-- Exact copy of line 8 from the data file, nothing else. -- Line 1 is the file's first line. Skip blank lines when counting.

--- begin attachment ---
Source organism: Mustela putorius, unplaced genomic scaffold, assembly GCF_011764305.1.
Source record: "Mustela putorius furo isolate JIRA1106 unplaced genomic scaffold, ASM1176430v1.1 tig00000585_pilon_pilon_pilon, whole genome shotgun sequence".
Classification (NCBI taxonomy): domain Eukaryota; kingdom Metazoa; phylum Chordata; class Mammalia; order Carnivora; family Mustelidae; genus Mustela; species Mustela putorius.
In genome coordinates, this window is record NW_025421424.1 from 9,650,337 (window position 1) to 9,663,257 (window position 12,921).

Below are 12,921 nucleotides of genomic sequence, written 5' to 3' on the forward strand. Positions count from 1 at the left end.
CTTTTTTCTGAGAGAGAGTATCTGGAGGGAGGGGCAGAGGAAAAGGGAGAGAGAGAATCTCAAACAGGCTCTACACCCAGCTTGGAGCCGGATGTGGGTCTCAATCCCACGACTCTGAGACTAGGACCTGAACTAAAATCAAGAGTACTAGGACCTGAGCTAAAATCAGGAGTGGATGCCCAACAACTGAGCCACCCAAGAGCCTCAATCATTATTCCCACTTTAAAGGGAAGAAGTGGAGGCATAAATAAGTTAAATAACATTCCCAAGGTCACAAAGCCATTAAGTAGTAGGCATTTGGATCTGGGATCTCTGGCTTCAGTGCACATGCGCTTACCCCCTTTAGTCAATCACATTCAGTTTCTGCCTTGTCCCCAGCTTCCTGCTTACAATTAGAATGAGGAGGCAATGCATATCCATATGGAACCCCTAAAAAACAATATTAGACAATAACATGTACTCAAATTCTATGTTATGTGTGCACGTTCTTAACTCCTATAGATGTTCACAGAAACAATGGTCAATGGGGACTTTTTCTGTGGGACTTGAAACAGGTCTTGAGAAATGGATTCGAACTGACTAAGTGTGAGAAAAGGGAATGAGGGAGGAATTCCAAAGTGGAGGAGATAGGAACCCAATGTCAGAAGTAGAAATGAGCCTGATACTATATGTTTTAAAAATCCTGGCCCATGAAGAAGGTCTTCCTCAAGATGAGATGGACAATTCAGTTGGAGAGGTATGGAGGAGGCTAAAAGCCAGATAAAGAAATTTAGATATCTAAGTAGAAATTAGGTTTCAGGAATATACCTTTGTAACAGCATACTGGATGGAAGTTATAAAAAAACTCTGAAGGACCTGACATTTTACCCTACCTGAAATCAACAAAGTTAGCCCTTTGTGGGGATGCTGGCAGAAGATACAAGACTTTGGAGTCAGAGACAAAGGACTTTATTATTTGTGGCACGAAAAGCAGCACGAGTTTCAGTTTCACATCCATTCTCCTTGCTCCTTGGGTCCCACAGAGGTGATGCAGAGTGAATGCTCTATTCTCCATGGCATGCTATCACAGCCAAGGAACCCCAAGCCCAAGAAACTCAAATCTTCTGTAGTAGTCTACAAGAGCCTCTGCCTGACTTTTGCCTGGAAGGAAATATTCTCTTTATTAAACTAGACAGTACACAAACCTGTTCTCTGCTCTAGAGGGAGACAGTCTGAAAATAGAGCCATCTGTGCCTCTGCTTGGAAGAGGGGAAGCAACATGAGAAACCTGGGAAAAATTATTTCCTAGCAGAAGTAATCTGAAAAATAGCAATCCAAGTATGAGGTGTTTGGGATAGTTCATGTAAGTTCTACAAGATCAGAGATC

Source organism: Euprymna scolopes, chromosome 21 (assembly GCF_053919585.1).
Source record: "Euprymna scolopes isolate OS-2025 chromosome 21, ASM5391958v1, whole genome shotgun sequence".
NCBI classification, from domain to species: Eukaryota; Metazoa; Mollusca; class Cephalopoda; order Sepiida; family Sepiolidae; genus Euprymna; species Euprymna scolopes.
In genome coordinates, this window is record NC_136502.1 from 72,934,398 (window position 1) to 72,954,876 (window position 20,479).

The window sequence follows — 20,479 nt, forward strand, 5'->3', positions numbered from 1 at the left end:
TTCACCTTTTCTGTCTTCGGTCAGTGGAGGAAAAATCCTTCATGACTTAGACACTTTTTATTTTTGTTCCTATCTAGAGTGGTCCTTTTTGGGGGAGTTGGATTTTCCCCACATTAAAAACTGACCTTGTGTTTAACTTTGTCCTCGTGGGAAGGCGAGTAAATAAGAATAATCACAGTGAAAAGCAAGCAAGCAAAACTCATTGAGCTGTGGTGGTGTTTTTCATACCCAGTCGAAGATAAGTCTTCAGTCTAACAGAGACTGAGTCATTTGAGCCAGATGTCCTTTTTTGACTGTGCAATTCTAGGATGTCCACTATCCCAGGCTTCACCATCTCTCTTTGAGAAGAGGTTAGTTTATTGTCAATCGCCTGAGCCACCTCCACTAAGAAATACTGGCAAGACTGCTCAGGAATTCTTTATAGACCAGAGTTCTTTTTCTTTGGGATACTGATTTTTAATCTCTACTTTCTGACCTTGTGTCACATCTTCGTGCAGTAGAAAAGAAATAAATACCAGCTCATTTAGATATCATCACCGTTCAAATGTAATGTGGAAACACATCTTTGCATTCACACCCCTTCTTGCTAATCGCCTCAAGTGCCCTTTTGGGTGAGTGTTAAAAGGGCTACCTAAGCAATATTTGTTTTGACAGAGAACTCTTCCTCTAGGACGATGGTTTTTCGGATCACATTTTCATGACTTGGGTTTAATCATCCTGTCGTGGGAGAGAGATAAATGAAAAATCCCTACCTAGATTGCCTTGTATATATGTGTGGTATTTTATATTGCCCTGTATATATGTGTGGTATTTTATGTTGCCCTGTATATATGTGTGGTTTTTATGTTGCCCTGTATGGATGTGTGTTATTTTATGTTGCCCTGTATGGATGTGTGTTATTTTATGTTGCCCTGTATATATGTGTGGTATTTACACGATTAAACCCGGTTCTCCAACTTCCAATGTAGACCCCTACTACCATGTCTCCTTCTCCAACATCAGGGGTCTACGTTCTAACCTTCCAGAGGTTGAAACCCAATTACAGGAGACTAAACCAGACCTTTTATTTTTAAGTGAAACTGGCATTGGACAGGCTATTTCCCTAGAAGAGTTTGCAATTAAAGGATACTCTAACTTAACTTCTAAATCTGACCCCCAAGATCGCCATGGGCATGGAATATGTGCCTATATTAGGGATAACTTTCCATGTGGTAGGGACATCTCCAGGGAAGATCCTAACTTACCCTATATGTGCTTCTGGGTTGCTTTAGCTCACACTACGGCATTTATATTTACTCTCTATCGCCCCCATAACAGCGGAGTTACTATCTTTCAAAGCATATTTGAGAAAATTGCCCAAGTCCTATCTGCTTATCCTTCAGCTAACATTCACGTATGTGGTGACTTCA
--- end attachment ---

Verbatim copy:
Source record: "Euprymna scolopes isolate OS-2025 chromosome 21, ASM5391958v1, whole genome shotgun sequence".